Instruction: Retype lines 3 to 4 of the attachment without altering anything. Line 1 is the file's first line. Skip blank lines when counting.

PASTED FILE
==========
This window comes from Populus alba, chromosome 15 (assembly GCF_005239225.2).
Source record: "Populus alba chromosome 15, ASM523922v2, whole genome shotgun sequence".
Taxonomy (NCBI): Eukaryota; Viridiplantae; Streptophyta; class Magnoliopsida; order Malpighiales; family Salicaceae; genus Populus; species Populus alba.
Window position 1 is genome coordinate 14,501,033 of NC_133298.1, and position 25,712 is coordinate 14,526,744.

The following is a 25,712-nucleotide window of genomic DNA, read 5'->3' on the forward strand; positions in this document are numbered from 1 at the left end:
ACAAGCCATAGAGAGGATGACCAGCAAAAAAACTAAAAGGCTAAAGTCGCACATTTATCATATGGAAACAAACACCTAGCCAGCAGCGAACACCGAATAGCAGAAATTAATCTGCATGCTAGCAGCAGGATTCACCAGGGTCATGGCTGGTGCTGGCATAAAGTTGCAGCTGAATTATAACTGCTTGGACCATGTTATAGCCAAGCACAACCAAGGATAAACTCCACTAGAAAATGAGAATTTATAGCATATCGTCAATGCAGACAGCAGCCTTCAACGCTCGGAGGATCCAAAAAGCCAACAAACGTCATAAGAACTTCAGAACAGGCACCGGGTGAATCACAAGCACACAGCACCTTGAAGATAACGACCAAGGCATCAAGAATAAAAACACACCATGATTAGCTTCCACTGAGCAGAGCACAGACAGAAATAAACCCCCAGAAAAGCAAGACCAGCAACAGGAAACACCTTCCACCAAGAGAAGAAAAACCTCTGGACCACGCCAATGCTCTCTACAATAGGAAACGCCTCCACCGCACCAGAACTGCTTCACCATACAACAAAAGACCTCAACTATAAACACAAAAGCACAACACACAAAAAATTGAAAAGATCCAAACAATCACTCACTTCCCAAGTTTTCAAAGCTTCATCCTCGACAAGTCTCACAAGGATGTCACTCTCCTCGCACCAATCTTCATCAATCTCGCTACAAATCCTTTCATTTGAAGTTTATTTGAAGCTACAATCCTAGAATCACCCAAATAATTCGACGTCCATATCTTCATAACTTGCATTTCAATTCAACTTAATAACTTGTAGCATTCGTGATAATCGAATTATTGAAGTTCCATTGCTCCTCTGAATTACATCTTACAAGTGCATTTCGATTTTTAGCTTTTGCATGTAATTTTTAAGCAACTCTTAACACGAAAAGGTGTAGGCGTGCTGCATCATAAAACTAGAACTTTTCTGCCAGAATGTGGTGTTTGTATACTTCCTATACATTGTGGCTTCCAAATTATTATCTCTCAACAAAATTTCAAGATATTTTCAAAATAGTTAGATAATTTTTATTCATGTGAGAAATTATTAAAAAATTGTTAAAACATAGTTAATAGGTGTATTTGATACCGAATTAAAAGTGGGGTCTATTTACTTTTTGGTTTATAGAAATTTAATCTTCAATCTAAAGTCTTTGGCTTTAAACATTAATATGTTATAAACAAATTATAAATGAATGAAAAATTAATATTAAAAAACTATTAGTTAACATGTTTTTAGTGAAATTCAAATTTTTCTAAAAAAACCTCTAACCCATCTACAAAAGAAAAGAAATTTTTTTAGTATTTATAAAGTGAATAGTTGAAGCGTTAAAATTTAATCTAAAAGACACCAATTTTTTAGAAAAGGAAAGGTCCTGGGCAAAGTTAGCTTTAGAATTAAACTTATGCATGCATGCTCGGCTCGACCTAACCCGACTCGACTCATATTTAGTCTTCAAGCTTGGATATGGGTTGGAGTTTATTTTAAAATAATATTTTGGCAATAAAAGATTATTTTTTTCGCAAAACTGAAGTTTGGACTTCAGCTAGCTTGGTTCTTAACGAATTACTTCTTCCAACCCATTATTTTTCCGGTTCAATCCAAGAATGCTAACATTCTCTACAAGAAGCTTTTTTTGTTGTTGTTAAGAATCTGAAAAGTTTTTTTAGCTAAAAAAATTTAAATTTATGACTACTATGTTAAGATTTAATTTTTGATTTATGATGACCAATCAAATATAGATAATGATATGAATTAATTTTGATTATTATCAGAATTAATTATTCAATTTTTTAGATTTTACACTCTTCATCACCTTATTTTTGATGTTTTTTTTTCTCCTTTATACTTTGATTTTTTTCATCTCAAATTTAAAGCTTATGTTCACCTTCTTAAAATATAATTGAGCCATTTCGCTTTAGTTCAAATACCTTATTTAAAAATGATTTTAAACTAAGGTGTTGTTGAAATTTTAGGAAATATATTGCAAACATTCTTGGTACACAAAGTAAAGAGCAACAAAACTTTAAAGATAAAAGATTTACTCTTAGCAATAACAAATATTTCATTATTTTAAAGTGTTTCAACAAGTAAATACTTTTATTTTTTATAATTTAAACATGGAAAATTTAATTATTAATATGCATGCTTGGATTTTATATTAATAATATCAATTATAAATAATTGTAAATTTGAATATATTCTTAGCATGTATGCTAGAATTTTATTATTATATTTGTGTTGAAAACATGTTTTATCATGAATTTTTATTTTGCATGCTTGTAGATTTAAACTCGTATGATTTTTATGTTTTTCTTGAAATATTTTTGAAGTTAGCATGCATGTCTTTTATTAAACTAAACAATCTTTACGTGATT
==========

Taxonomy (NCBI): Eukaryota; Viridiplantae; Streptophyta; class Magnoliopsida; order Malpighiales; family Salicaceae; genus Populus; species Populus alba.
Window position 1 is genome coordinate 14,501,033 of NC_133298.1, and position 25,712 is coordinate 14,526,744.